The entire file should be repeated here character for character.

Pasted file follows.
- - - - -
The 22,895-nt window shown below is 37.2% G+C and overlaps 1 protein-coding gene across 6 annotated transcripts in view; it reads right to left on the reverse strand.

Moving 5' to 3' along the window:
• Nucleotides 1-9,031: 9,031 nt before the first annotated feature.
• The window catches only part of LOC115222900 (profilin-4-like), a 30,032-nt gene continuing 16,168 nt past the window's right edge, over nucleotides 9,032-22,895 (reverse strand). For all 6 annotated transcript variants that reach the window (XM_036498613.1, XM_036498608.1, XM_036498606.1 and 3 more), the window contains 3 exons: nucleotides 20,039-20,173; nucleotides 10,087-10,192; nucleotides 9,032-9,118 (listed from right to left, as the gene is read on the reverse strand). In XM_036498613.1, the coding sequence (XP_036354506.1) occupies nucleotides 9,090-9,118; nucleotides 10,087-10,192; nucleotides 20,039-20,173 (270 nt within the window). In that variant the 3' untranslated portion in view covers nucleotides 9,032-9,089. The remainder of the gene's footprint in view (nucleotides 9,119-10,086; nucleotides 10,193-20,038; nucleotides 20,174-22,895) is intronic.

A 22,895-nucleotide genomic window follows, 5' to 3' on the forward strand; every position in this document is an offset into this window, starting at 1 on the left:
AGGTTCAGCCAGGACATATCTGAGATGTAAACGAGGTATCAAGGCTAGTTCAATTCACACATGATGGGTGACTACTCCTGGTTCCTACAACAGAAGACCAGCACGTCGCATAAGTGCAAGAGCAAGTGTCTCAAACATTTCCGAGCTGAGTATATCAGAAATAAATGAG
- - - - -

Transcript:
The 22,895-nt window shown below is 37.2% G+C and overlaps 1 protein-coding gene across 6 annotated transcripts in view; it reads right to left on the reverse strand.

Moving 5' to 3' along the window:
• Nucleotides 1-9,031: 9,031 nt before the first annotated feature.
• The window catches only part of LOC115222900 (profilin-4-like), a 30,032-nt gene continuing 16,168 nt past the window's right edge, over nucleotides 9,032-22,895 (reverse strand). For all 6 annotated transcript variants that reach the window (XM_036498613.1, XM_036498608.1, XM_036498606.1 and 3 more), the window contains 3 exons: nucleotides 20,039-20,173; nucleotides 10,087-10,192; nucleotides 9,032-9,118 (listed from right to left, as the gene is read on the reverse strand). In XM_036498613.1, the coding sequence (XP_036354506.1) occupies nucleotides 9,090-9,118; nucleotides 10,087-10,192; nucleotides 20,039-20,173 (270 nt within the window). In that variant the 3' untranslated portion in view covers nucleotides 9,032-9,089. The remainder of the gene's footprint in view (nucleotides 9,119-10,086; nucleotides 10,193-20,038; nucleotides 20,174-22,895) is intronic.

A 22,895-nucleotide genomic window follows, 5' to 3' on the forward strand; every position in this document is an offset into this window, starting at 1 on the left:
AGGTTCAGCCAGGACATATCTGAGATGTAAACGAGGTATCAAGGCTAGTTCAATTCACACATGATGGGTGACTACTCCTGGTTCCTACAACAGAAGACCAGCACGTCGCATAAGTGCAAGAGCAAGTGTCTCAAACATTTCCGAGCTGAGTATATCAGAAATAAATGAG